Five New York favourites

A good bed, great coffee and stars on stage. Among other tings.

The Jane Hotel

If you like to stay at hotels with cream-colored interior, a sumptuous breakfast buffet and large orchids in the lobby, this is not the place for you. But if you, like me, would like to live in a Wes Anderson movie, then The Jane is just perfect. Don’t expect a hassle-free stay – I experienced one water leak and a completely erratic radiator when I slept here last week – but the charm and character of this place make you overlook all that.

This might be the only hotel in the world where I can actually afford the most expensive room. The Captain’s cabin is the larges room category at The Jane and the only one with a private bathroom. Photo: The Jane Hotel

Besides, 150-250 dollars a night is pretty reasonable for a centrally located hotel in Manhattan two blocks from the Whitney Museum and The High Line in one of the city’s loveliest neighbourhoods. If you don’t mind sharing a bathroom, it’s even cheaper. The Jane was once a home for sailors, and the smallest rooms are still furnished like small cabins, but even they have bathrobes, slippers and bathroom products from local apothecary C.O. Bigelow. The rooftop bar (pictures above) is one of the best in the city. And if your legs get tired, borrow one of the hotel’s rickety bicycles and rattle your way across the cobbled streets of Greenwich village, totally free.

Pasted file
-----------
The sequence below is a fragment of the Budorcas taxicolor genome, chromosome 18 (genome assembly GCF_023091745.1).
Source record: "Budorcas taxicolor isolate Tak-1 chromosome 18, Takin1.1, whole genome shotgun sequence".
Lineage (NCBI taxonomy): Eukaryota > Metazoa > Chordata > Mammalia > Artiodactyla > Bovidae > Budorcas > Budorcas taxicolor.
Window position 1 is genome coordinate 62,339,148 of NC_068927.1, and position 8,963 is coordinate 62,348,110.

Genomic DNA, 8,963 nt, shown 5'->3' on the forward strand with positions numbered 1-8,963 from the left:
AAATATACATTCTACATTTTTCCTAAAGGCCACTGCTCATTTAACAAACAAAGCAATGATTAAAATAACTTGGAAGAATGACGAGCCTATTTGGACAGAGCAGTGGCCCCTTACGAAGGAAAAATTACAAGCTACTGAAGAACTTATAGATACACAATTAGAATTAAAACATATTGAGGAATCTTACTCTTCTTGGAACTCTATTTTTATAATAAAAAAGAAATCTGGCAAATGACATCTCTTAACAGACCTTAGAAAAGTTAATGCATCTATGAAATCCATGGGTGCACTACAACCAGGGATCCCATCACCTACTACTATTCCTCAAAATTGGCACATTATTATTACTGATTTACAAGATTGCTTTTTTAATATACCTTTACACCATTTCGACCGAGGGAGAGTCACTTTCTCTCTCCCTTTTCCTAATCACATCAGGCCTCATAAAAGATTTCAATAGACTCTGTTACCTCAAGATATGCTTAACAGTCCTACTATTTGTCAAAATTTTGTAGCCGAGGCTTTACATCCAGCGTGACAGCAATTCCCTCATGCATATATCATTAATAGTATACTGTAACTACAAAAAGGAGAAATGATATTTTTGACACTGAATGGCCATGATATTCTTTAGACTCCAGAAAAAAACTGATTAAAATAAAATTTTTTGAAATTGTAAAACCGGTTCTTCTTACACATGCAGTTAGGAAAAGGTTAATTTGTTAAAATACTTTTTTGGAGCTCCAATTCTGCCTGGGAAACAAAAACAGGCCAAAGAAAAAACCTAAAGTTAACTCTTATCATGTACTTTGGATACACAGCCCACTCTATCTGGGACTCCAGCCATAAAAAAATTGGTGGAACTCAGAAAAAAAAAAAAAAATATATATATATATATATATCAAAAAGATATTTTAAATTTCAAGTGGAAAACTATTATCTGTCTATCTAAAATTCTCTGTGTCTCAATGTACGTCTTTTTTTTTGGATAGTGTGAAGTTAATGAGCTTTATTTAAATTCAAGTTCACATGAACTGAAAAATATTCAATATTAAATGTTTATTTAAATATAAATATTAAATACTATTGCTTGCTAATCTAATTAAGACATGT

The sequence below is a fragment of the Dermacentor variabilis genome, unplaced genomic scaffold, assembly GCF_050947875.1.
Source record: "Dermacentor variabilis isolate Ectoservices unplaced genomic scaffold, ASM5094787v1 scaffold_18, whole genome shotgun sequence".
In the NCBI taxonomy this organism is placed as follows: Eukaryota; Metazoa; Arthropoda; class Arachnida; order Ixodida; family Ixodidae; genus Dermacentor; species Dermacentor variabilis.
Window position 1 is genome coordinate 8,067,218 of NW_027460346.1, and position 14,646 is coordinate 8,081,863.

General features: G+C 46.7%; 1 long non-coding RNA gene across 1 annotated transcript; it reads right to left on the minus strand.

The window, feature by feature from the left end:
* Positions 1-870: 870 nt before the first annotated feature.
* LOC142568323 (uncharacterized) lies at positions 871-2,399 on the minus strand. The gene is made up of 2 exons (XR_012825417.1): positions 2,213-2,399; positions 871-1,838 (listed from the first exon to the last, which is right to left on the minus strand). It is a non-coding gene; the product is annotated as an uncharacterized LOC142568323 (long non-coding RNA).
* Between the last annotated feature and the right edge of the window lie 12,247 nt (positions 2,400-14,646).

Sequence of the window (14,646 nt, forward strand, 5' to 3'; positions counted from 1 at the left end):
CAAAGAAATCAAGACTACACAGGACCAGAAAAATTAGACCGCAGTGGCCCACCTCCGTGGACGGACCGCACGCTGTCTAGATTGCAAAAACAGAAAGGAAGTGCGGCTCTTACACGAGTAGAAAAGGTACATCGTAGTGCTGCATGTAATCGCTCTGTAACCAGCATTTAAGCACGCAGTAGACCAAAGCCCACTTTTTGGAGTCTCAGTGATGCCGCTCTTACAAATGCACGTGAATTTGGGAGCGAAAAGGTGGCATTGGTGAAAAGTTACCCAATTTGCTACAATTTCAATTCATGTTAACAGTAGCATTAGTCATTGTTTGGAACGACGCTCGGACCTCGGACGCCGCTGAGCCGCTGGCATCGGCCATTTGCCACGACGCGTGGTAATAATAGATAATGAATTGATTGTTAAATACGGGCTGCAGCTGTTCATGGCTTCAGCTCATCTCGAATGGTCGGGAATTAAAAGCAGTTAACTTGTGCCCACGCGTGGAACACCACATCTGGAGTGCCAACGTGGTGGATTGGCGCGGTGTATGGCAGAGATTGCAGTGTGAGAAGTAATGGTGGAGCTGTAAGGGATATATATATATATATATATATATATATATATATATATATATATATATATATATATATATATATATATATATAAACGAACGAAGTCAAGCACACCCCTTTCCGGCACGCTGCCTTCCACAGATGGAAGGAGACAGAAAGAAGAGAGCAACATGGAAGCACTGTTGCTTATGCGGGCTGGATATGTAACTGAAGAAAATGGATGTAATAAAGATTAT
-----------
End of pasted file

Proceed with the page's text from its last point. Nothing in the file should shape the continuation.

The Ethel Barrymore Theatre

When I was a child and imagined what a theatre should look like, it was pretty much like The Barrymore. Plush, gold ornaments and huge chandeliers is what it’s all about, but today this Broadway institution is just as famous for being the stage where stars come to play. It was here that Marlon Brando did his memorable turn in A Streetcar Named Desire in 1947 (an experience so exhausting that Brando never played theatre again) and it was here that Philip Seymour Hoffman did his last role on Broadway in Death of a Salesman in 2010,  just two years before he died.

Marlon Brando and Jessica Tandy in Tennessee William’s A Streetcar Named Desire in 1947. Philip Seymour Hoffman as Willy Loman in Arthur Miller’s The Death of A Salesman, directed by Mike Nichols i 2012. Phto: The Schubert Organization

Until mid-March you can see Cate Blanchett starring in a play written by her husband Andrew Upton, based on one of Anton Chekhov first literary attempts. The play was reportedly found in a safety deposit box after the authors death and never performed in his lifetime. When you see the piece, one thinks that it should perhaps have been left in the box, but then all the actors are phenomenal and Upton delivers some really great lines. Besides: How often do you get  to see Cate Blanchett dancing on the table in front of your very eyes while she pours vodka over herself?

Cate Blanchett, Richard Roxburgh and their colleagues at the The Sydney Theatre Company throw a party on stage in The Present at The Barrymore until March 19th. Photo: Joan Marcus

La Colombe Coffee Roasters

This was a new discovery that I did on my way to attend lectures at New York University this month, traveling with fellow students from BI. Every morning I walked past the Lafayette Street branch of the coffee company that originates in Philadelphia, and which is the kind of place where coffee is not just coffee, but art and culture.